Sort Buckets is an adaptable game that can be used for whole groups, small groups, or as an activity center. First, students write vocabulary words on cards and place them in the bucket (or category) where they belong. Then, students get a chance to discuss their choices and alternative options. It’s at once a formative assessment for the teacher to gauge understanding and an opportunity for students to engage in collaborative debate and exercise critical thinking skills. A win-win!

buckets

Directions

Step 1: Make “buckets” or “pockets” out of paper, assign each bucket a category related to the content vocabulary being studied, label them, and place buckets on bulletin board or wall. For example, you could label the buckets “Geometry,” “Measurement,” “Computation,” and “Graphs.” (As an alternative, you could use actual buckets instead of paper cut-outs.)

Step 2: Select vocabulary words that fit into one or more of the bucket categories, and ask each student to make one card for each word with his/her name on the back.

Step 3: Students place their cards in or around the buckets where they think cards belong.

Step 4: Students explain and defend placement of cards.

Step 5: Allow students to discuss other possibilities—some cards may have more than one correct placement!

Activity 3: Race with Me

This game harnesses the allure of the board game, directing students’ playful energy toward vocabulary review and small group collaboration as they’re asked to define words in order to move ahead on a game board. Although the version given here asks for verbal definitions, there are endless variations you could adopt. We’ve listed a few below, after the directions.

race-with-me

Directions

Step 1: Supply each group with a game board template (find printable templates over here), a die, and a stack of face-down vocabulary cards, and choose a reader for each group.

Step 2: Explain the rules:

  • The reader draws a card and reads the word for player 1.
  • Player 1 must define the word.
  • If correct, Player 1 rolls the die and moves ahead.
  • If incorrect, the next player has a chance to define the word and move ahead.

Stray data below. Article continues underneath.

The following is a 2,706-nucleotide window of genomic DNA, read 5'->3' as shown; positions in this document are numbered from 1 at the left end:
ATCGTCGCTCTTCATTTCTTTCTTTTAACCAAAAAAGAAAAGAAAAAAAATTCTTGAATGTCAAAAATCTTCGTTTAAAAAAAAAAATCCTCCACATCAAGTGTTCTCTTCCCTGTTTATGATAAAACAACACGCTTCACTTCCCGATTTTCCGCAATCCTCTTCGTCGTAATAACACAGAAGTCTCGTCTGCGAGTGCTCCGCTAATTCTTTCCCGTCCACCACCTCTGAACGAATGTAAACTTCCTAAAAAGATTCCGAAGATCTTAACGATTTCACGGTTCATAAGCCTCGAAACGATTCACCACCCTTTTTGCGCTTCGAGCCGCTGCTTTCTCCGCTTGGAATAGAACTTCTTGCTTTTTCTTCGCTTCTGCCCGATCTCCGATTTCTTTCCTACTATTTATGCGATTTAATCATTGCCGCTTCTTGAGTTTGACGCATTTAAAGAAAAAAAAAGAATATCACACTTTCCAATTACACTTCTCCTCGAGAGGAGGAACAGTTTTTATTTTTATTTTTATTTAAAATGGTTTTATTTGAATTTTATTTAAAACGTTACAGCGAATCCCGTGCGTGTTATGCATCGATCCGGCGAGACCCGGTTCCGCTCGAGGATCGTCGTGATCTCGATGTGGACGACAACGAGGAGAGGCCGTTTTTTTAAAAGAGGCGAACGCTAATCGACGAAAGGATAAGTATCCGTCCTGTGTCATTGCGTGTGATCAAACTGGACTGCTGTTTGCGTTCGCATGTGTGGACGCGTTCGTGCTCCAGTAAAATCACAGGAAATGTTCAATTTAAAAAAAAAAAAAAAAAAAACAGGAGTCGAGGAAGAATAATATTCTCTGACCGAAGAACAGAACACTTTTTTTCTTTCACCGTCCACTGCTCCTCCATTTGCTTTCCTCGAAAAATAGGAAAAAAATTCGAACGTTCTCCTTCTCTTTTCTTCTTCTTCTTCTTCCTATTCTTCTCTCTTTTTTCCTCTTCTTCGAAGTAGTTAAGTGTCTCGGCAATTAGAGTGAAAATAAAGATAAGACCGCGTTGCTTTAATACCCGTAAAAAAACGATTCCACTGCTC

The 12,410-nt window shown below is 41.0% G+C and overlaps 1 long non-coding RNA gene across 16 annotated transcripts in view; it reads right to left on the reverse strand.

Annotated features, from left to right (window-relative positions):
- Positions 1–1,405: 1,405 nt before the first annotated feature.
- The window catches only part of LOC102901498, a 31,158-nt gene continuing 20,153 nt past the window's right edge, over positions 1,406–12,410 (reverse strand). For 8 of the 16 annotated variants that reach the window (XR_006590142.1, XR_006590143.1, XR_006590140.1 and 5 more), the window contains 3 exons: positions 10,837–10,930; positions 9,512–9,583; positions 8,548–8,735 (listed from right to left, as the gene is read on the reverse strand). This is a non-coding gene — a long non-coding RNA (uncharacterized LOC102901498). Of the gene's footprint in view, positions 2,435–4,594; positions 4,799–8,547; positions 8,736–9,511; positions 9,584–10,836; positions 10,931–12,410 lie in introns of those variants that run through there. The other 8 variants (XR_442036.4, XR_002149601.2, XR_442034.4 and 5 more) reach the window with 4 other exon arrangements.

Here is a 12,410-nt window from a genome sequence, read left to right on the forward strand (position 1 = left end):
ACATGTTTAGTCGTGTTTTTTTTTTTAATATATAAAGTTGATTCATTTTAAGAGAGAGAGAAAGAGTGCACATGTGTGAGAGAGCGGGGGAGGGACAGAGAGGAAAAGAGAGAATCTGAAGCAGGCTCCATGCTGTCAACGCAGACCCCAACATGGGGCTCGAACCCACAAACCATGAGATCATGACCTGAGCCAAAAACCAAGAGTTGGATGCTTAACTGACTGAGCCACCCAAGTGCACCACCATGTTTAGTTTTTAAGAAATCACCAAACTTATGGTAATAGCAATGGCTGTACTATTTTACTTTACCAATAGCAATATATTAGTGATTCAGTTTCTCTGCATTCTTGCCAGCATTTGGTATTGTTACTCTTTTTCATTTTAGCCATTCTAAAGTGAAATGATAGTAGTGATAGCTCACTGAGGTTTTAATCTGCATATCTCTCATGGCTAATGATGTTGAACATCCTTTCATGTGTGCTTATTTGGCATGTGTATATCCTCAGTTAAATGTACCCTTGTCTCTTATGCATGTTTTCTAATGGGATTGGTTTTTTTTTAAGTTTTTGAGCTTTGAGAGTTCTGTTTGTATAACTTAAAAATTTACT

• Once a word is correctly defined, the reader draws another card and the game continues until one of the players reaches the finish line.

Variations

Pictionary. Have Player 1 draw a picture or model to represent the word and let the other students guess. The student who guesses correctly rolls the die to move ahead and becomes the next player to draw a card.

Reverse Definition. Have the reader read the definition rather than the word, and ask Player 1 to provide the word. If correct, Player 1 rolls the die and moves ahead. Otherwise, the next player gets the chance to provide the word that matches the definition.

Spelling Bee. Instead of defining the word, ask Player 1 to spell the word. If spelled correctly, Player 1 rolls the die and moves ahead. Otherwise, the next player wins the opportunity to spell the word.

3 Games to Make Math Stick_Infographic

Introduce Word Play in Your Classroom

MathVocabCards

What other word games do you play in your classroom to introduce and review academic vocabulary? The three games in this article were drawn from the Motivation Math Vocabulary Card Set, which includes a Word Play Activities book with dozens of games just like these, all geared for a variety of learning styles. (Did you know there’s also a version for science?)

Use promo code VCBL526 for a 20% discount off Motivation Math Vocabulary Card Set. Choose from grade levels 1–5. Offer expires 7/31/2016.